But even those more familiar with the complexities of identity politics will find unique and well-established insights in Benitez’s piece, especially those among them who approach the issue from a political background. And even those who disagree will be forced to articulate their position more substantially and in a way that better maps onto the revelations Benitez unearths through his reasoning.
As such, we can be sure that the time Benitez takes from us and passes over to the land of thought is not lost, but an investment that grows in profitability with time. Liam Donohoe

How USyd killed Darlington

by Anastasia Radievksa

It’s easy to forget USyd has 150 years of history. This article shines a light on a small part of it—on how the university is tied to the fabric of the Inner West. It’s eye opening to realise how much of that history still touches us today: Darlington and development, social movements, power struggles and urban dynamics. It makes you realise USyd is more than just a backdrop for lectures, but an intersection of people and their ideologies—and a meeting of present of past. Janek Drevikovsky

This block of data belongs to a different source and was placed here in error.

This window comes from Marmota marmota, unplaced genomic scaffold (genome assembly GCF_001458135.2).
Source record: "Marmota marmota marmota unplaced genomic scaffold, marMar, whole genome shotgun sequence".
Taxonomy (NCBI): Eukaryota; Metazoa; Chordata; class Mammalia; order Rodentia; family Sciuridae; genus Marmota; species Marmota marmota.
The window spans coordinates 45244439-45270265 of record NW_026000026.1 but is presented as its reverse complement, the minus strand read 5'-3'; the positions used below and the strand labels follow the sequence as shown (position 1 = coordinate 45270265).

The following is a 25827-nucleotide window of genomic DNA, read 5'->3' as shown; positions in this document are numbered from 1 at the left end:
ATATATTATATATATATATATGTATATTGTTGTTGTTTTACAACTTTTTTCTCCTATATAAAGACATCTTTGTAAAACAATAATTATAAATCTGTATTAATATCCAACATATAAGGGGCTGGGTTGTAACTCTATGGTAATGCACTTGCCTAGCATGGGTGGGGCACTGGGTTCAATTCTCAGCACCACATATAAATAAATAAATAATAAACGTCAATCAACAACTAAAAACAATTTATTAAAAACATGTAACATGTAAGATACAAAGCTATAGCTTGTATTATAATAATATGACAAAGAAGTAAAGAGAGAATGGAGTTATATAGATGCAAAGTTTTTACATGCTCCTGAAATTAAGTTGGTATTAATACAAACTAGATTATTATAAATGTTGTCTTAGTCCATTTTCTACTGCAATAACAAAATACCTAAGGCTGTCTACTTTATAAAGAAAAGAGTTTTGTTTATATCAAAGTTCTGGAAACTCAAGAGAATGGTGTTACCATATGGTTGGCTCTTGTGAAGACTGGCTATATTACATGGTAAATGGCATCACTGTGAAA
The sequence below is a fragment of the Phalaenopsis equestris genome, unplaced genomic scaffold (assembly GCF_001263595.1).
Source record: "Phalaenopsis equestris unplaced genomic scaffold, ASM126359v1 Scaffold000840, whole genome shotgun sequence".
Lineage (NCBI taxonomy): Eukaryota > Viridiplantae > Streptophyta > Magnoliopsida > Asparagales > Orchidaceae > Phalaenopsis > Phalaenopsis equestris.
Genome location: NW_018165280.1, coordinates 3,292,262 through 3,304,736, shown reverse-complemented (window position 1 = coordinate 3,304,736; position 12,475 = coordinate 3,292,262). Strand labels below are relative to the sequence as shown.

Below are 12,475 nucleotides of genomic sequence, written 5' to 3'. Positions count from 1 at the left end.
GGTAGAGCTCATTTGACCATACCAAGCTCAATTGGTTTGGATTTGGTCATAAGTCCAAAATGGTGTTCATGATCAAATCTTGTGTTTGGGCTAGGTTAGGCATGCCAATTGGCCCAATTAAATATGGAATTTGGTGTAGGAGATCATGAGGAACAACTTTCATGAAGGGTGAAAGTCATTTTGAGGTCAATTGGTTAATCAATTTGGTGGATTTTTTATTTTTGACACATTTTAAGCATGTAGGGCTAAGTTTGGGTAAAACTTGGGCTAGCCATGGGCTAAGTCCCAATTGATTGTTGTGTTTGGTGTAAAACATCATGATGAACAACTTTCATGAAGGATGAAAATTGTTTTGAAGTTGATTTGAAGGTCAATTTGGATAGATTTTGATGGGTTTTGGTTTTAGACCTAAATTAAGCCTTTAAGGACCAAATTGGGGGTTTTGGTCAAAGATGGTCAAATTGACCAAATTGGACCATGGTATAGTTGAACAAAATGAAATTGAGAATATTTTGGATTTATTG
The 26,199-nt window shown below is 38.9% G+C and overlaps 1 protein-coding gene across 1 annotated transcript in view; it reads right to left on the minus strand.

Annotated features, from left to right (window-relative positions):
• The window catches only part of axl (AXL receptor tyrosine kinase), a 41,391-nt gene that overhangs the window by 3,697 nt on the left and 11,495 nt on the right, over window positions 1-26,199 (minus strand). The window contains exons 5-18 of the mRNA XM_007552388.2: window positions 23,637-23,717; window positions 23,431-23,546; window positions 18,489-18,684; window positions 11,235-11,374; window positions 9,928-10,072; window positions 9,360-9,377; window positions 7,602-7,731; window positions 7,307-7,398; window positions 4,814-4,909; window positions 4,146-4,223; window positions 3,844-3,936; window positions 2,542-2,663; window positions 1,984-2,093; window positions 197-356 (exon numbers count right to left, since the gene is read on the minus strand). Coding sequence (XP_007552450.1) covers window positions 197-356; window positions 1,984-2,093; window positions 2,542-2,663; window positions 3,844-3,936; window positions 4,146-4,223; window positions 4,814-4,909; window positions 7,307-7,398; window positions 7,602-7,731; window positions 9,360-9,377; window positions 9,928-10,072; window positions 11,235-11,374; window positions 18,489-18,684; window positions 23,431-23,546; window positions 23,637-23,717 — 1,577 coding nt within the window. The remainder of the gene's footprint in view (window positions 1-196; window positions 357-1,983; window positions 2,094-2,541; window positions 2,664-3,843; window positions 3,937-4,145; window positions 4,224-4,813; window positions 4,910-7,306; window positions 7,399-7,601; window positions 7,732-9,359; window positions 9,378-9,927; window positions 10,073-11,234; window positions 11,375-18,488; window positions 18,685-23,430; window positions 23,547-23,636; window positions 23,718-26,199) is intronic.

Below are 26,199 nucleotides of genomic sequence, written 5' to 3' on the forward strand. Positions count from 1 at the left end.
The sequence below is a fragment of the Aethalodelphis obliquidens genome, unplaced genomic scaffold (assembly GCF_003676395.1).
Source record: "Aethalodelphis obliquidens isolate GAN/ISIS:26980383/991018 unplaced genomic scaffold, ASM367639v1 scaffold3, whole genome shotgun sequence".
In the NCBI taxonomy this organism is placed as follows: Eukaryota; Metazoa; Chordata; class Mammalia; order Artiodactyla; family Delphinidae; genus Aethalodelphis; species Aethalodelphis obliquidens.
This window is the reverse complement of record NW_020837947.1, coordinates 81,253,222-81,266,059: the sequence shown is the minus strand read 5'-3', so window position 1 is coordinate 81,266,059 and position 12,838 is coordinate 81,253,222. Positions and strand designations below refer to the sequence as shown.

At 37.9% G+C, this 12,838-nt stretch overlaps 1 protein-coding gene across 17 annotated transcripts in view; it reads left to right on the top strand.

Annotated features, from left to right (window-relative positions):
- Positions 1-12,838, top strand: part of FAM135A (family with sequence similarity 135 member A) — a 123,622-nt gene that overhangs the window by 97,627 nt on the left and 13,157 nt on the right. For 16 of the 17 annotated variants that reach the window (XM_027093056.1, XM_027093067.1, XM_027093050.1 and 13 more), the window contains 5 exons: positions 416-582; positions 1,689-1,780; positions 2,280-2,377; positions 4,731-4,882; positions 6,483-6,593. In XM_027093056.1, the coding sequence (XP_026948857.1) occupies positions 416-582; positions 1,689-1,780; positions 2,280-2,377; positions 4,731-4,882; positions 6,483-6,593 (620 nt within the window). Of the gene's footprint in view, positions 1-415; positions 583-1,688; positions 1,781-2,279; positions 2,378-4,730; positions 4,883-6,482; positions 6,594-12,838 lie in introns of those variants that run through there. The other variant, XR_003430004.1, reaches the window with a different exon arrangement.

The war in Yemen: What the news isn’t telling you

by Swapnik Sanagaravapu 

“The poorest country in the Arab World is in the midst of what has regularly been described as the worst humanitarian crisis of our times.” Not many students know about the Yemeni plight. Despite the sheer scale of the suffering, it’s something which, though we may be aware of, hasn’t infiltrated the collective consciousness in a way that’s deserving of it’s gravity.

“What little we hear about Yemen is often crouched in vague platitudes that evoke our empathy for a few seconds, before shifting on to other issues.” This is the nature of our times. Collective attention is dead. In the wake of that, what can we do?

Reading Swapnik’s article, what sticks out is how considered it is: the human nature of the crisis comes through as you’re reading. It’s a small, but important attempt to break through the noise. Elijah Abraham

Check out the other Best of 2018 lists here.